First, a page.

Molecular analysis of muscle progenitor cells on extracellular matrix coatings and hydrogels

Joanna Palade, Amrita Pal, Alan Rawls, Sarah Stabenfeldt, Jeanne Wilson-Rawls

Research output: Contribution to journalArticlepeer-review

6 Scopus citations


Development of an ex vivo culture system to expand satellite cells, the resident muscle stem cell population, will be necessary for the development of their use as therapeutics. The loss of the niche environment is often cited as the reason that culture results in both the loss of myogenic potential and low re-engraftment rates of these cells. Studies have shown that culture of satellite cells on more elastic substrates maintained their quiescence and potential and increased re-engraftment, but there was limited proliferation. We examined whether substrates composed of extracellular matrix proteins, as either coatings or hydrogels, could support expansion of this population whilst maintaining the potency of these cells. The collagen based hydrogels were very pliant and our studies demonstrate that stiffer substrates are necessary for in vitro proliferation and differentiation of satellite cells, and the ECM composition was not significantly important. Our data further indicates that culture on highly elastic substrates allowed satellite cells to down-regulate myogenic specific transcription factors, resulting in an expression profile similar to a Galert state. These satellite cells could be subsequently cultured on Matrigel and induced to differentiate. Proliferation and gene expression data further indicated that C2C12 cells are not a good proxy for studies of satellite cell proliferation and differentiation on alternative substrates. Statement of Significance: Although biomaterials and muscle stem cell-based therapeutics for muscle loss due to trauma and disease have been studied intensely for the last decade, significant challenges remain; satellite cells lose their myogenic potential after in vitro culture, and do not re-engraft efficiently when delivered to skeletal muscle. We cultured adult mouse derived satellite cells and C2C12 cells on biomimetic, extracellular matrix based, hydrogels and coated plates and carried out a detailed analysis of proliferation, differentiation, and gene expression. These studies were designed to allow for the examination of the roles of both matrix composition and elasticity. The data demonstrated that satellite cells were most affected by elasticity. Examining the expression of lineage and cell cycle specific genes provided important insight into the behavior of both cell types, and point to fundamental differences that affect the interpretation of studies aimed at understanding the in vitro requirements of muscle progenitor cells. Understanding how satellite cells respond to various biochemical and biophysical cues at the molecular level will inform future efforts to design therapeutics for muscle regeneration.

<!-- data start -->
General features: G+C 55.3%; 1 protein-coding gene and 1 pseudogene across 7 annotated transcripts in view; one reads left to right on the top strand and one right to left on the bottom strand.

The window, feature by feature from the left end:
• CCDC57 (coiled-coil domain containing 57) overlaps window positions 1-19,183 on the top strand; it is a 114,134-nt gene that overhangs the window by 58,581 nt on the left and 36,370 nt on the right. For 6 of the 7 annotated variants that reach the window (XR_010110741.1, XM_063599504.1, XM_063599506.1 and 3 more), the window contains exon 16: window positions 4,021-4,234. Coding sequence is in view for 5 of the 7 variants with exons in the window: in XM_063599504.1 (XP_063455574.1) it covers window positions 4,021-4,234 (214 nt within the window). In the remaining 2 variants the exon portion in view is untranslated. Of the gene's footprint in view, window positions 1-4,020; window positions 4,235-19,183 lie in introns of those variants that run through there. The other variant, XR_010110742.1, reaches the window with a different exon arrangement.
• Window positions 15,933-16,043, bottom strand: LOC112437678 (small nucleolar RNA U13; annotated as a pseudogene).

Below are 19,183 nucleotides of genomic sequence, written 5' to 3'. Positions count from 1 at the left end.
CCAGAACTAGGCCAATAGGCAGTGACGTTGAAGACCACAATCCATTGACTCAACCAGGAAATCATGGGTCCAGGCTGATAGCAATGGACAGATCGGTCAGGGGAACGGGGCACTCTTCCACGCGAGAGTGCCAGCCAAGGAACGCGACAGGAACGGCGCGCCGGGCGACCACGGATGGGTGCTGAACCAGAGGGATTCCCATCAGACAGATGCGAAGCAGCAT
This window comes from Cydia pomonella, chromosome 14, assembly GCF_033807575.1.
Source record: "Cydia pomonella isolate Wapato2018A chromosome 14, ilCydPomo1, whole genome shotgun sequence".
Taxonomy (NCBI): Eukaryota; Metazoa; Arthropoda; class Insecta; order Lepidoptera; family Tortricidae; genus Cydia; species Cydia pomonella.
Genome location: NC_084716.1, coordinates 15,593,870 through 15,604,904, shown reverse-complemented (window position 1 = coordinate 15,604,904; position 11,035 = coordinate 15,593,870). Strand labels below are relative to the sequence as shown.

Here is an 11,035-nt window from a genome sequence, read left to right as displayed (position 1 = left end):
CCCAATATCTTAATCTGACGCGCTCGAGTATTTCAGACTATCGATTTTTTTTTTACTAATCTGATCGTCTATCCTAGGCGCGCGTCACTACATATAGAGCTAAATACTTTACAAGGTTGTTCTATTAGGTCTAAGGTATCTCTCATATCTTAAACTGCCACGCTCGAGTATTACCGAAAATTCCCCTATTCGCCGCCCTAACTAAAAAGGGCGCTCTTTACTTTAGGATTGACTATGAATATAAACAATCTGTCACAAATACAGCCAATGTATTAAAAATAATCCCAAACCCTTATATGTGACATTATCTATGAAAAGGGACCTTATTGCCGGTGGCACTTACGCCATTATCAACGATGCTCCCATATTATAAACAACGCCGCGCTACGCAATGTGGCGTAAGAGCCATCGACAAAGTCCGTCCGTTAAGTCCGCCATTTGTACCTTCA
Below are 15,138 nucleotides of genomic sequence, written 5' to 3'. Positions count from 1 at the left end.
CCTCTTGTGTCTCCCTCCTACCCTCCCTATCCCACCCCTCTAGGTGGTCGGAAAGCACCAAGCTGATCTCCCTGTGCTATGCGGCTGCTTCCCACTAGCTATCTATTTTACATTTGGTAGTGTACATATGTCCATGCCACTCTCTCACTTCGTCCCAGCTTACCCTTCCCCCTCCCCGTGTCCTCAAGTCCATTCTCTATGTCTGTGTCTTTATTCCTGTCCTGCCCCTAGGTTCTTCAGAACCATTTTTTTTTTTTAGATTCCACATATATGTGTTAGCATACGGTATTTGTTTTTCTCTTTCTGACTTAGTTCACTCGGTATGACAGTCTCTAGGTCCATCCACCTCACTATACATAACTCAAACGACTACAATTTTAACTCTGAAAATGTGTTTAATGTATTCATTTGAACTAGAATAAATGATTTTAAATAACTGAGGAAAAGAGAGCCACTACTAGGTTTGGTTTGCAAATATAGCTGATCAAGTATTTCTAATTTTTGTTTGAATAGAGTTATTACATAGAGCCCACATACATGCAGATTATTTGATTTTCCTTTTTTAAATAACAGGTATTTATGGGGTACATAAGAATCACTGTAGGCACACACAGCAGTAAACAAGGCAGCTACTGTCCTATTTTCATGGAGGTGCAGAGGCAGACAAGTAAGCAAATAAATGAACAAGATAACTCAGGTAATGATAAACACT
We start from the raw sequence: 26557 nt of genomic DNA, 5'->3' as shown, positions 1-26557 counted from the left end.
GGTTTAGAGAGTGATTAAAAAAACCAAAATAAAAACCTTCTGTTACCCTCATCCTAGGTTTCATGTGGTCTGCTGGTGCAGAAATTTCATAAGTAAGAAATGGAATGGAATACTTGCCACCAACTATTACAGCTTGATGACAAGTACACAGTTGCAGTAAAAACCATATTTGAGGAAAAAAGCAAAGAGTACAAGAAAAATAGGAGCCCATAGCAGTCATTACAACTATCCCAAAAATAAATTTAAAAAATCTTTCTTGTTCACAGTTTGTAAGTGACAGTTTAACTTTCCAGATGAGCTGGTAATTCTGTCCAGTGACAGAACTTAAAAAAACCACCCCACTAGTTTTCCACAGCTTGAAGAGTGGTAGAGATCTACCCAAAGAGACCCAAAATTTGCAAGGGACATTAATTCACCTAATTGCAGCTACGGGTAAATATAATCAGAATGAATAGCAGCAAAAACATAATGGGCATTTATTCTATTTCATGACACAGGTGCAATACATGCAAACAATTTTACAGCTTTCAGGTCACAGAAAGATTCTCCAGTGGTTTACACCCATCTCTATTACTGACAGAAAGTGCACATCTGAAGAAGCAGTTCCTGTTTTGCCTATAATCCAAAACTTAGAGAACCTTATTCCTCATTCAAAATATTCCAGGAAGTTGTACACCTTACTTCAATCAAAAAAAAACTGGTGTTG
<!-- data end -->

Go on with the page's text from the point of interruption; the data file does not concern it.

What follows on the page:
Original languageEnglish (US)
Pages (from-to)296-309
Number of pages14
JournalActa Biomaterialia
StatePublished - Oct 1 2019


  • Extracellular matrix
  • Hydrogel
  • Muscle
  • Regeneration
  • Satellite cells

ASJC Scopus subject areas

  • Biotechnology
  • Biomaterials
  • Biochemistry
  • Biomedical Engineering
  • Molecular Biology


Dive into the research topics of 'Molecular analysis of muscle progenitor cells on extracellular matrix coatings and hydrogels'. Together they form a unique fingerprint.

Cite this